Hawser (formerly Kapone)
Nine month old Hawser (formerly Kapone) was dumped in a kill shelter in Richmond, VA by his former owner. He never had training of any kind and was terrified of men at the shelter. We want to extend our gratitude and thanks to: For the Love of Poodles Rescue. On the day he was scheduled to be put down, he was saved by a wonderful person from the group who knew he was a Komondor but didn’t have the heart to see such a beautiful and sweet young dog have his life abruptly ended. He now is in a forever home where he is dearly loved and happily receiving the training he needed.
Ghost was imported from Hungary as a puppy by a family in NC that loved him very much. As with many Komondor males, Ghost grew in no time from a small sweet puppy to a 150 lb. out of control puppy. Ghost’s owner recently placed him on a farm with an alpaca breeder and Komondor owner. She was so afraid of him, she gave him back to the owner in just a few days.
Fortunately, for Ghost we found an experienced Komondor owner in Texas willing to adopt him, in spite of the fact that he needed a lot of training and socialization, not to mention the fact that he is much larger than she is. A month ago, his new owner was willing to drive to NC to get him and bring him to her Komondor home in Texas. He is attending obedience classes with her and is starting to learn basic commands and he is learning how to be a canine good citizen. He has quite a way to go, but I am told he is making great progress. His new owner, who dearly loves the breed, is determined to make it work and I know she will. I am very grateful to her for taking in a sizable, but lovable project. — Ruth
(photo below is Ghost after playing in some leaves.)
Max in his new home.
Pebbles in his new home.
Curly and Linus
Curly and Linus (Komondor, Akbash, Anatolian mix) were transported by their new caregiver from Kansas to Kentucky (20+ hours round trip). They are settling in well at their new home, which is a 70 acre farm. They love their new family, as much as the livestock. Since predators have been a problem, their job is to guard the Boer goats and and later this year Dorper sheep will be added to their duties.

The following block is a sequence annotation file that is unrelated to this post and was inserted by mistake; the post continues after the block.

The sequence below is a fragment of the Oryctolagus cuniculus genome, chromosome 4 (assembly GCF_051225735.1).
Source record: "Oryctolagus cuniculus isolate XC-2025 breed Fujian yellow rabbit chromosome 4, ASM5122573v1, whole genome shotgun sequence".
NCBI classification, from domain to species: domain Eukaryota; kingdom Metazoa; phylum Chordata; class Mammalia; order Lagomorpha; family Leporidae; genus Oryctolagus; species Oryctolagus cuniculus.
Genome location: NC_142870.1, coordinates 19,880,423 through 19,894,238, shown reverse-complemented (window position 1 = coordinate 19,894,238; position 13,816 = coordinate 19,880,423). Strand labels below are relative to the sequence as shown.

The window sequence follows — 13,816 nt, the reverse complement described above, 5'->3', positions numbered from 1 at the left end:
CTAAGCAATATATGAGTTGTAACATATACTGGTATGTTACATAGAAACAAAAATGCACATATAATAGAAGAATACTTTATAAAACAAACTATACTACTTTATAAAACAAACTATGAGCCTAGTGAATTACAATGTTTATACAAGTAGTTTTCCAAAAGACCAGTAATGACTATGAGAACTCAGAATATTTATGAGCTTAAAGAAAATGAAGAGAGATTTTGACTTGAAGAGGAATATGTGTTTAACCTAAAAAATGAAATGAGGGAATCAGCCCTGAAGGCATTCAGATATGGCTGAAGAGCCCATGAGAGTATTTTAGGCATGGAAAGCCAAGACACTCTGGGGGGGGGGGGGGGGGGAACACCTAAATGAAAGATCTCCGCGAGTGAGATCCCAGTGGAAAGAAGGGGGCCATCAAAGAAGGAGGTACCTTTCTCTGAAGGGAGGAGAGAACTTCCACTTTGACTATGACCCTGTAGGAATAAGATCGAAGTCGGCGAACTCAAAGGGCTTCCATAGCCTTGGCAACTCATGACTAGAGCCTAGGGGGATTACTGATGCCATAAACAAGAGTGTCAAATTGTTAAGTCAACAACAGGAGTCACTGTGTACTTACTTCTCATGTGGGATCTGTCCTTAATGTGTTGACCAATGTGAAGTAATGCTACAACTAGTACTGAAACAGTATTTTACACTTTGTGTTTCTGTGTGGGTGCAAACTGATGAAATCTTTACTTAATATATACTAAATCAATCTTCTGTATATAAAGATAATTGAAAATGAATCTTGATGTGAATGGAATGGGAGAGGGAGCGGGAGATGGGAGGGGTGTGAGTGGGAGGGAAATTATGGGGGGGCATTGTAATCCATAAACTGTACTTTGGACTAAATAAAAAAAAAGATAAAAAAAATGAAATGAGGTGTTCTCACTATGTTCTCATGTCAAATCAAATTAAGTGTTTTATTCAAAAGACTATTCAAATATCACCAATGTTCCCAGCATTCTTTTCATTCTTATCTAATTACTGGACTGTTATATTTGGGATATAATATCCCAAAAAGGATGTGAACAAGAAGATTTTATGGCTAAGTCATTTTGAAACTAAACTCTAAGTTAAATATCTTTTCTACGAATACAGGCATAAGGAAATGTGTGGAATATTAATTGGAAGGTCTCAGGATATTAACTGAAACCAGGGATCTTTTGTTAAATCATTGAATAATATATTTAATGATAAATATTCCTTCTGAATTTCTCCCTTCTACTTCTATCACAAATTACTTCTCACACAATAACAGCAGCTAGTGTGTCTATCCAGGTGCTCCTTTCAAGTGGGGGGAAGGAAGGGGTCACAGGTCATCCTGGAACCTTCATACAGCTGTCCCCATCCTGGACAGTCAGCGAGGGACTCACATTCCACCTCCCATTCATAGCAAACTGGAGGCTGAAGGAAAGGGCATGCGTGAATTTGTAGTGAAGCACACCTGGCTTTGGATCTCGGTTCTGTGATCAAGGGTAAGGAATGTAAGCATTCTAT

Memorial Day weekend of 2010, Robbie finally found a family. He was 7 years old by then and had had several homes in the Western US. He was unwanted and was forced to live outside with little contact with people, something that distressed him greatly. Thanks to Komondor Rescue volunteers, he was able to find a new home in Maryland. He trekked across the US with a young man who normally delivered items off of Ebay for UShip.com. He was confused by the crowded city and new family that welcomed him into their home. They had had rescue komondors before and each one was vastly different, but Robbie didn’t even seem to know how to be one. He didn’t bark for the first few months, had no idea he should sleep in spots that would create both a barrier to intruders and a tripping hazard, and didn’t boss anyone around.
As a rescue dog with abandonment issues, he developed separation anxiety as he began to love his new family. His new home worked with him, using both behavior modification and medications. Every time he went for a car ride he threw up, sure he was being taken away, not to return. His new family worked on this by taking him for short vacations, which provided reassurance, (and getting a waterproof backset cover).
Over time, he found his bark, learned to guard his house, how to steal treats, and made new friends. He became the dog he was supposed to be.
In May of 2011, almost a year after he was adopted, he got to visit Berkeley Springs. He was completely content, as the photo below shows. Rescue dogs do often need extra TLC, but they are all that more appreciative for it.